Following that we have the three test stages corresponding to the three proxy (or not) configurations I listed earlier. Two of them install Squid, one of those creates a test user for authenticating with the proxy. They all run the test script, which in this case is test/end2end/cli. When those three configs are modularised and out like this with the common net namespace script as well it provides a good deal of clarity to the test maintainer. I like it a lot.

So then the last remaining things are the respective squid configurations: proxyauth and proxynoauth. There’s a little bit more junk in these than there needs to be as they’re taken from the stock examples, but they look something like this:

 visible_hostname proxynoauth
acl localnet src # RFC1918 possible internal network
acl localnet src # RFC1918 possible internal network
acl localnet src # RFC1918 possible internal network
acl SSL_ports port 443
acl Safe_ports port 80 # http
acl Safe_ports port 443 # https
http_access deny !Safe_ports
http_access deny CONNECT !SSL_ports
http_access allow localhost manager
http_access deny manager
http_access allow localnet
http_access allow localhost
http_access deny all
http_port 3128

and for authentication:

 visible_hostname proxyauth
acl localnet src # RFC1918 possible internal network
acl localnet src # RFC1918 possible internal network
acl localnet src # RFC1918 possible internal network
acl SSL_ports port 443
acl Safe_ports port 80 # http
acl Safe_ports port 443 # https
http_access deny !Safe_ports
http_access deny CONNECT !SSL_ports
http_access allow localhost manager
http_access deny manager

auth_param basic program /usr/lib/squid3/basic_ncsa_auth /etc/squid3/passwords
auth_param basic realm proxy
acl authenticated proxy_auth REQUIRED

http_access allow authenticated
http_access deny all
http_port 3128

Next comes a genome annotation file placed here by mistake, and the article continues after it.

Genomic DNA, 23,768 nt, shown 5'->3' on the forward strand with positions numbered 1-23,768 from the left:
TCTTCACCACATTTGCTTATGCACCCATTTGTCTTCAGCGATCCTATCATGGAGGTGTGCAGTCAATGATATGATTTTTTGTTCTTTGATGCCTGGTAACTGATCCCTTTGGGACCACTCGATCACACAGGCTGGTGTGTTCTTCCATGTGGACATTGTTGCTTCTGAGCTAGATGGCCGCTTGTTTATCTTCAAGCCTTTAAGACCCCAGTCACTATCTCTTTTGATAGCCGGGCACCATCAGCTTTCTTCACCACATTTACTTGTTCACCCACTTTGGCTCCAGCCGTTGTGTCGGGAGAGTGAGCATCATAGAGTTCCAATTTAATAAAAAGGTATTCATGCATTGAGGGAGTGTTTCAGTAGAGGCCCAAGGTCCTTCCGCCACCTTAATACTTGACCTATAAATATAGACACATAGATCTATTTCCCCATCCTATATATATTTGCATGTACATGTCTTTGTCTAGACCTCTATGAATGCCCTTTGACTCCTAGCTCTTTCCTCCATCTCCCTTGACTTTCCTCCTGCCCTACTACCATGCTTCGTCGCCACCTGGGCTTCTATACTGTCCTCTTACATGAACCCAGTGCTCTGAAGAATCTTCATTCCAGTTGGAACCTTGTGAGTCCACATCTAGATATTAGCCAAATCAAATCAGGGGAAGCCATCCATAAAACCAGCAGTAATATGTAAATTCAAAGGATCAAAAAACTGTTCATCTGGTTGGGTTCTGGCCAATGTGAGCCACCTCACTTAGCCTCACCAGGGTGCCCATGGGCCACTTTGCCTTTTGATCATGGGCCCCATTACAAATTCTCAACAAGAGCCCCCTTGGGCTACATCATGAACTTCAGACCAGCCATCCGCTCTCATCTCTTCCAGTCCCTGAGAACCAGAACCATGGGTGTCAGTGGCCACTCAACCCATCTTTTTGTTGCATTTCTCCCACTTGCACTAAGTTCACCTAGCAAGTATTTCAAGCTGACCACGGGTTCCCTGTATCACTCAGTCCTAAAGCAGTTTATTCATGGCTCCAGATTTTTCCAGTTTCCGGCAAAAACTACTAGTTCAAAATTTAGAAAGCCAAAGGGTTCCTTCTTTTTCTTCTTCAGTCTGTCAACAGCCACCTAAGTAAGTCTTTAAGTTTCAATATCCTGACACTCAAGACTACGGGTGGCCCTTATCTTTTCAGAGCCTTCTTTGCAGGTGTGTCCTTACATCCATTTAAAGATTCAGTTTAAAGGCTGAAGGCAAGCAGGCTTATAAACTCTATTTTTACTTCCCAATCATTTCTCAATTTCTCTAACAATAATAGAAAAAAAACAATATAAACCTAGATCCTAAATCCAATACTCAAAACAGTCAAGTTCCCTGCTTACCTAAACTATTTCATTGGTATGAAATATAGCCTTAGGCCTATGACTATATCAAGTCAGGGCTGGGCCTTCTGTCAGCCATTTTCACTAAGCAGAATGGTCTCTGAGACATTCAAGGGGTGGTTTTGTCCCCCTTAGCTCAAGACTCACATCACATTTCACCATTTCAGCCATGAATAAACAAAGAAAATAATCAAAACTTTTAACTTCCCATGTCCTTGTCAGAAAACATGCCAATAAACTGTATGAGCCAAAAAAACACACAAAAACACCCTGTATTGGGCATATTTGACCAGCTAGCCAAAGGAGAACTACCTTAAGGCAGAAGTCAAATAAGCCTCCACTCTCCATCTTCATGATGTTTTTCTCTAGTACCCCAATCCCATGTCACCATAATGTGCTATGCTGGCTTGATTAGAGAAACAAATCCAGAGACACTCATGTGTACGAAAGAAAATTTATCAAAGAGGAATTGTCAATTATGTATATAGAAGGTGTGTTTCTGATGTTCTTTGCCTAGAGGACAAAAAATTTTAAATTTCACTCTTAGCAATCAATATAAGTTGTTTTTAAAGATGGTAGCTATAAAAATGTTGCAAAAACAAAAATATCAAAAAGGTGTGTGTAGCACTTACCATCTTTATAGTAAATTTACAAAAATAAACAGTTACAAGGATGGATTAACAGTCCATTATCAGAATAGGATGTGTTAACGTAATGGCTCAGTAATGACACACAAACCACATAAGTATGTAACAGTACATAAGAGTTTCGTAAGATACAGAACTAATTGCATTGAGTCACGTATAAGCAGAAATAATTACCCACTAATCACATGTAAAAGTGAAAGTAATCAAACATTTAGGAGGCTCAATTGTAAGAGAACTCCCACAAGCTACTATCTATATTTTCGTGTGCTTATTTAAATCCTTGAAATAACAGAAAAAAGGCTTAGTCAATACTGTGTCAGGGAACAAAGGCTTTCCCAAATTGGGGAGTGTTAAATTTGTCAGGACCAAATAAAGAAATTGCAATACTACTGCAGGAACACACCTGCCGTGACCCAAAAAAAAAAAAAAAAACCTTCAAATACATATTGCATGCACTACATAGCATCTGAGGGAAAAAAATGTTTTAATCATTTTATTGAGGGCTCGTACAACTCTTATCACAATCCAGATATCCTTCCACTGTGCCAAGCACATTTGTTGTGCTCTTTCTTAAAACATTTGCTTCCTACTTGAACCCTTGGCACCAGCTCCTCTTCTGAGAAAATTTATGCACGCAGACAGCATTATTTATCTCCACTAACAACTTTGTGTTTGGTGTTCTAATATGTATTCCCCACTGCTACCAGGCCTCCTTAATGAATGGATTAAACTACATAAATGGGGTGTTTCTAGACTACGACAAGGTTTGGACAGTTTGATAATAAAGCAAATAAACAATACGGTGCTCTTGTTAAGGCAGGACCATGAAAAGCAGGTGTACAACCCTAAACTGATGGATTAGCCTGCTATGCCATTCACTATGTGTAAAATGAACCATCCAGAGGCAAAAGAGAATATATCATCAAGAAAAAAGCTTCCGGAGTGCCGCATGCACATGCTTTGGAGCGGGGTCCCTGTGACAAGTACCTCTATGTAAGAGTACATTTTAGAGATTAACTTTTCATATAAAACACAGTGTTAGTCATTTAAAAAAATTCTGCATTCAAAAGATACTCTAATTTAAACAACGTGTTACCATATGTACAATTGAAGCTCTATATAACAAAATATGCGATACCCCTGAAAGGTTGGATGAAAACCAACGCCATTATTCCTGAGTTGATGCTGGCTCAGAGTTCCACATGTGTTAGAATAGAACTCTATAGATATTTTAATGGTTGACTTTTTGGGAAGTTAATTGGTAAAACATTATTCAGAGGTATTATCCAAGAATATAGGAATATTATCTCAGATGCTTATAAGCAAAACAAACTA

And there you have it – network-restricted proxy testing with different proxy configurations. It’s the first time I’ve used ip net ns without being wrapped up in Docker, LXC, containerd or some other libvirt thing, but the feeling of power from my new-found network-god skills is quite something :)

Be aware that you might need to choose different subnet ranges if your regular LAN conflicts. Please let me know in the comments if you find this useful or if you had to modify things to work in your environment.

Pushing Jenkins Job Build Statuses to Geckoboard


I love using Geckoboard. I love using Jenkins. I do have a few issues connecting the two though.

My Jenkins build cluster sits inside my corporate network and while there is a Jenkins plugin for Geckoboard it will only connect to Jenkins instances it can see on the public internet. I haven’t yet found a Geckoboard plugin for Jenkins to push results out through either. One day soon I’ll be annoyed enough to learn some Java and write one but until then I have a hack.

The core configurations of most of my Jenkins jobs runs approximately on these lines:

make deb && scp *deb

i.e. build a .deb (for Ubuntu) and if successful, copy and queue it for indexing by reprepro on my .deb repository server.

Now in Geckoboard I can configure a 1×1 Custom Text widget for PUSH data and publish data to it like so:

curl \
-d "{"api_key":"AC738FE5A58BF7C4","data":{"item":[{"text":"packagename.deb","type":0}]}}"

Let’s make it a little more sustainable. In the main Jenkins configuration I set up a global environment variable called GECKO_APIKEY with a value of AC738FE5A58BF7C4. Now the line reads: